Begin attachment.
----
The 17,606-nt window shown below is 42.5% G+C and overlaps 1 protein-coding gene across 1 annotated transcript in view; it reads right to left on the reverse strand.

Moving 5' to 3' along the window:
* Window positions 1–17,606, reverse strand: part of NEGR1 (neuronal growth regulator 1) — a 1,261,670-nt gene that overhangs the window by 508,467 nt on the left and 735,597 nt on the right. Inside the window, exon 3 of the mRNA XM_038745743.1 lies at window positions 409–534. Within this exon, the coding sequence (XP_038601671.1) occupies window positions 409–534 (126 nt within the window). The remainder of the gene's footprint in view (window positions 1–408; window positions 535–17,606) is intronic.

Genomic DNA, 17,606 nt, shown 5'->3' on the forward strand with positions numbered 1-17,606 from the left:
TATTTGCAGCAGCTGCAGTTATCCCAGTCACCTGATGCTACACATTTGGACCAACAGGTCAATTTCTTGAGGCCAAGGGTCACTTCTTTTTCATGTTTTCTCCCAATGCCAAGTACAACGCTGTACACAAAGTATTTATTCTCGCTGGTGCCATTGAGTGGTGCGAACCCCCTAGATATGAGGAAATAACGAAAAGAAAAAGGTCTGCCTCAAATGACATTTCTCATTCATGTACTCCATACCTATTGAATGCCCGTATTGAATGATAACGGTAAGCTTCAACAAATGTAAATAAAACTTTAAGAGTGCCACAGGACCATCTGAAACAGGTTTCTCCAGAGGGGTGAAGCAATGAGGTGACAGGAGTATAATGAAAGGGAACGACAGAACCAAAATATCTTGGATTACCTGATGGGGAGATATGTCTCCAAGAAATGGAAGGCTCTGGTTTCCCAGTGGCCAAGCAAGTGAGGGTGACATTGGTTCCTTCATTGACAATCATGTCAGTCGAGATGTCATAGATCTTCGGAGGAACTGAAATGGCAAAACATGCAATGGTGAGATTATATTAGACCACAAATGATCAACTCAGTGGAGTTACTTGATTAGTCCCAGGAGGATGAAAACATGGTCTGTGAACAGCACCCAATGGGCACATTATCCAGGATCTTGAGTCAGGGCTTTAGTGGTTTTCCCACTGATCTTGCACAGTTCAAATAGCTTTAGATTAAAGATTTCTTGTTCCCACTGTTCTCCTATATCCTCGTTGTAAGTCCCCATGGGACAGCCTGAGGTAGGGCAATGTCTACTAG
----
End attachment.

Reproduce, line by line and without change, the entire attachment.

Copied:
The 17,606-nt window shown below is 42.5% G+C and overlaps 1 protein-coding gene across 1 annotated transcript in view; it reads right to left on the reverse strand.

Moving 5' to 3' along the window:
* Window positions 1–17,606, reverse strand: part of NEGR1 (neuronal growth regulator 1) — a 1,261,670-nt gene that overhangs the window by 508,467 nt on the left and 735,597 nt on the right. Inside the window, exon 3 of the mRNA XM_038745743.1 lies at window positions 409–534. Within this exon, the coding sequence (XP_038601671.1) occupies window positions 409–534 (126 nt within the window). The remainder of the gene's footprint in view (window positions 1–408; window positions 535–17,606) is intronic.

Genomic DNA, 17,606 nt, shown 5'->3' on the forward strand with positions numbered 1-17,606 from the left:
TATTTGCAGCAGCTGCAGTTATCCCAGTCACCTGATGCTACACATTTGGACCAACAGGTCAATTTCTTGAGGCCAAGGGTCACTTCTTTTTCATGTTTTCTCCCAATGCCAAGTACAACGCTGTACACAAAGTATTTATTCTCGCTGGTGCCATTGAGTGGTGCGAACCCCCTAGATATGAGGAAATAACGAAAAGAAAAAGGTCTGCCTCAAATGACATTTCTCATTCATGTACTCCATACCTATTGAATGCCCGTATTGAATGATAACGGTAAGCTTCAACAAATGTAAATAAAACTTTAAGAGTGCCACAGGACCATCTGAAACAGGTTTCTCCAGAGGGGTGAAGCAATGAGGTGACAGGAGTATAATGAAAGGGAACGACAGAACCAAAATATCTTGGATTACCTGATGGGGAGATATGTCTCCAAGAAATGGAAGGCTCTGGTTTCCCAGTGGCCAAGCAAGTGAGGGTGACATTGGTTCCTTCATTGACAATCATGTCAGTCGAGATGTCATAGATCTTCGGAGGAACTGAAATGGCAAAACATGCAATGGTGAGATTATATTAGACCACAAATGATCAACTCAGTGGAGTTACTTGATTAGTCCCAGGAGGATGAAAACATGGTCTGTGAACAGCACCCAATGGGCACATTATCCAGGATCTTGAGTCAGGGCTTTAGTGGTTTTCCCACTGATCTTGCACAGTTCAAATAGCTTTAGATTAAAGATTTCTTGTTCCCACTGTTCTCCTATATCCTCGTTGTAAGTCCCCATGGGACAGCCTGAGGTAGGGCAATGTCTACTAG